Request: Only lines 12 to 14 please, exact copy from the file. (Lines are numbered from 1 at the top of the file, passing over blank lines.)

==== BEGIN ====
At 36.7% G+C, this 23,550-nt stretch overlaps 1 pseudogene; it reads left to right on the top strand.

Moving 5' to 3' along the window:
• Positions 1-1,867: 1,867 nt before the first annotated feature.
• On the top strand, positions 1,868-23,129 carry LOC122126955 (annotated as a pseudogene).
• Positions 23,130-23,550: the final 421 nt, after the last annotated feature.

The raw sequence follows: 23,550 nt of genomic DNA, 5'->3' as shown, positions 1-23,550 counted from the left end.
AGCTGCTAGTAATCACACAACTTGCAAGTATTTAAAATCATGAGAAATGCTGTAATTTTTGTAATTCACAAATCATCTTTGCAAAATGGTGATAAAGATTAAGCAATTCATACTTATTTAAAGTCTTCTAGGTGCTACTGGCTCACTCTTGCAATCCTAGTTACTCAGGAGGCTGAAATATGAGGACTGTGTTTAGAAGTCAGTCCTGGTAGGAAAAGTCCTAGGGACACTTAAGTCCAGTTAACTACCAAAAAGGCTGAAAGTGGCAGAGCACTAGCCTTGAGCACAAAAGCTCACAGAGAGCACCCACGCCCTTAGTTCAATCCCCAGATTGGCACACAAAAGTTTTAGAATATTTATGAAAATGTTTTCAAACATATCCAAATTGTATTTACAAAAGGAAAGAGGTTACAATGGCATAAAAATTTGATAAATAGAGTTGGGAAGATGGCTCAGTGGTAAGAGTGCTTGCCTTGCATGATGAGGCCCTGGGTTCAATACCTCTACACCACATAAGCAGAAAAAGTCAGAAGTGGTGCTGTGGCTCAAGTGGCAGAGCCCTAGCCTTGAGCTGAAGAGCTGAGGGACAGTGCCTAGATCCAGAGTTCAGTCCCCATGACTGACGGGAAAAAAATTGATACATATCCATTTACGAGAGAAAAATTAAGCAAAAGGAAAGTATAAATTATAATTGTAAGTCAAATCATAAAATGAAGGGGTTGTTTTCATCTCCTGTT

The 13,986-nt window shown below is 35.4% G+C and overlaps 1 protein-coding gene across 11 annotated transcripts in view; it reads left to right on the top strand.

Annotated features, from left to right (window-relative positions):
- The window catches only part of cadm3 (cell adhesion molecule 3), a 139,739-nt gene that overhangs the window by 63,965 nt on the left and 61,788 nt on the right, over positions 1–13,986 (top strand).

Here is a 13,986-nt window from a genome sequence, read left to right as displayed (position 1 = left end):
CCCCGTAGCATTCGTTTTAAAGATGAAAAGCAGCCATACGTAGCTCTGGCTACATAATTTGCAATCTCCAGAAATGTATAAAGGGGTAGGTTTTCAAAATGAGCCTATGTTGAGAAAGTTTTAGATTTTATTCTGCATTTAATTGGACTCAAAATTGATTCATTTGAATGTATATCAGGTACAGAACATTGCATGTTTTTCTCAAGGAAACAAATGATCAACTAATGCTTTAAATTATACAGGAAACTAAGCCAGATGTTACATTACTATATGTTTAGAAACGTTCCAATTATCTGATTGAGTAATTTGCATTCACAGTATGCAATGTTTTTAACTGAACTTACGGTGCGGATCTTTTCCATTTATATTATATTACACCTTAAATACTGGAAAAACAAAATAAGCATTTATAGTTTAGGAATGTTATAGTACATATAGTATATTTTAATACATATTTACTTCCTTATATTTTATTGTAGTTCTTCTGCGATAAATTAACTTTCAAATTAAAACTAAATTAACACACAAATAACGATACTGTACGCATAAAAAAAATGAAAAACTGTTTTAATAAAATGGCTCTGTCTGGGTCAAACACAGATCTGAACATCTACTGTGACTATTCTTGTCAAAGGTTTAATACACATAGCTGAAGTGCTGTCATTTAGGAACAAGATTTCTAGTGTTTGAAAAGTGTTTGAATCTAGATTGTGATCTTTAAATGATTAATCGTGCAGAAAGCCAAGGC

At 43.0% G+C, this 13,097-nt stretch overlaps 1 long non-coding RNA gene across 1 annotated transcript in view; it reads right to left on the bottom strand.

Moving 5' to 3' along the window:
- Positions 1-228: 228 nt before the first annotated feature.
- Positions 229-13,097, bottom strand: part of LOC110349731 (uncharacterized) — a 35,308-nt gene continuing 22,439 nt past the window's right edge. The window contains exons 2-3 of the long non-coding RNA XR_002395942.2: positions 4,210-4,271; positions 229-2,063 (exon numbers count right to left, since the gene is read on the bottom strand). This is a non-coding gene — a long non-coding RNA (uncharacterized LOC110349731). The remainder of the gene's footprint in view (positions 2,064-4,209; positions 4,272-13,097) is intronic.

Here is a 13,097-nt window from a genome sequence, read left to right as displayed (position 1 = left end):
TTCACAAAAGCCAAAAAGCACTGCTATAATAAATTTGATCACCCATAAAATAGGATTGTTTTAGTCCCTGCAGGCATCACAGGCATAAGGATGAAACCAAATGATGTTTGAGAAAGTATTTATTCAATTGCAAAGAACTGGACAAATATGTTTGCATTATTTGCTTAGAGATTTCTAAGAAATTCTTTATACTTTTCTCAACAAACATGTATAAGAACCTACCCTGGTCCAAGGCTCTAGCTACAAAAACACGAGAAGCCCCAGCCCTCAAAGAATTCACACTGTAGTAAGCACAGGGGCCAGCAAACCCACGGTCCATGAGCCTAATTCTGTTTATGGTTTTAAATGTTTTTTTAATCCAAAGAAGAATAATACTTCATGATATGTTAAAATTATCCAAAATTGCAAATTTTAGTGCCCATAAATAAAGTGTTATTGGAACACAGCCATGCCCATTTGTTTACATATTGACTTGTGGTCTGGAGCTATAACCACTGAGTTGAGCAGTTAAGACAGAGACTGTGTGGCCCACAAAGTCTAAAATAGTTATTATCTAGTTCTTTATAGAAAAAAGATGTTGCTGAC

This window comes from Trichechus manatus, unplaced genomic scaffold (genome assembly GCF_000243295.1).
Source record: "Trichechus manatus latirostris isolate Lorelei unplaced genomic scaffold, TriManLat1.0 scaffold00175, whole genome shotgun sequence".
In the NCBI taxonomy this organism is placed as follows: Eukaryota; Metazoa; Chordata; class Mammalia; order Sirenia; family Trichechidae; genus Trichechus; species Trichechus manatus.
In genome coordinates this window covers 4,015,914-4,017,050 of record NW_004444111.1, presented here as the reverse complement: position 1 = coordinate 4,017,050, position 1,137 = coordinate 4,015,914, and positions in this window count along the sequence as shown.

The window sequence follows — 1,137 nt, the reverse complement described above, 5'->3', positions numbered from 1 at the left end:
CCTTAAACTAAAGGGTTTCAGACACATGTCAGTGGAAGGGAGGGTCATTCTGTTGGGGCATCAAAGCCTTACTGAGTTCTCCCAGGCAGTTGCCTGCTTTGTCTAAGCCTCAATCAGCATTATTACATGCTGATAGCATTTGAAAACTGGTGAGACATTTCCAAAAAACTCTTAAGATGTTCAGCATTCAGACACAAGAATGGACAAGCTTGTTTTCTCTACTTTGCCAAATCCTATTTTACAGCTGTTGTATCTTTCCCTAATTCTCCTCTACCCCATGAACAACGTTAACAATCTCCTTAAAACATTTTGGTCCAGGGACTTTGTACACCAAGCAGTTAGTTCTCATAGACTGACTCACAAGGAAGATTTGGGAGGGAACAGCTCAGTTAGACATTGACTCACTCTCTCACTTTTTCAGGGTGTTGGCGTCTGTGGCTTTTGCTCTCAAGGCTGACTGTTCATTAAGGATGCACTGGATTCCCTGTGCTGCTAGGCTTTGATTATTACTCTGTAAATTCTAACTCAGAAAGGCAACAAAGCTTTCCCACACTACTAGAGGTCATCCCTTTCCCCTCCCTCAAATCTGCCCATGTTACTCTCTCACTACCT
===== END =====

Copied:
CCCCGTAGCATTCGTTTTAAAGATGAAAAGCAGCCATACGTAGCTCTGGCTACATAATTTGCAATCTCCAGAAATGTATAAAGGGGTAGGTTTTCAAAATGAGCCTATGTTGAGAAAGTTTTAGATTTTATTCTGCATTTAATTGGACTCAAAATTGATTCATTTGAATGTATATCAGGTACAGAACATTGCATGTTTTTCTCAAGGAAACAAATGATCAACTAATGCTTTAAATTATACAGGAAACTAAGCCAGATGTTACATTACTATATGTTTAGAAACGTTCCAATTATCTGATTGAGTAATTTGCATTCACAGTATGCAATGTTTTTAACTGAACTTACGGTGCGGATCTTTTCCATTTATATTATATTACACCTTAAATACTGGAAAAACAAAATAAGCATTTATAGTTTAGGAATGTTATAGTACATATAGTATATTTTAATACATATTTACTTCCTTATATTTTATTGTAGTTCTTCTGCGATAAATTAACTTTCAAATTAAAACTAAATTAACACACAAATAACGATACTGTACGCATAAAAAAAATGAAAAACTGTTTTAATAAAATGGCTCTGTCTGGGTCAAACACAGATCTGAACATCTACTGTGACTATTCTTGTCAAAGGTTTAATACACATAGCTGAAGTGCTGTCATTTAGGAACAAGATTTCTAGTGTTTGAAAAGTGTTTGAATCTAGATTGTGATCTTTAAATGATTAATCGTGCAGAAAGCCAAGGC

At 43.0% G+C, this 13,097-nt stretch overlaps 1 long non-coding RNA gene across 1 annotated transcript in view; it reads right to left on the bottom strand.

Moving 5' to 3' along the window: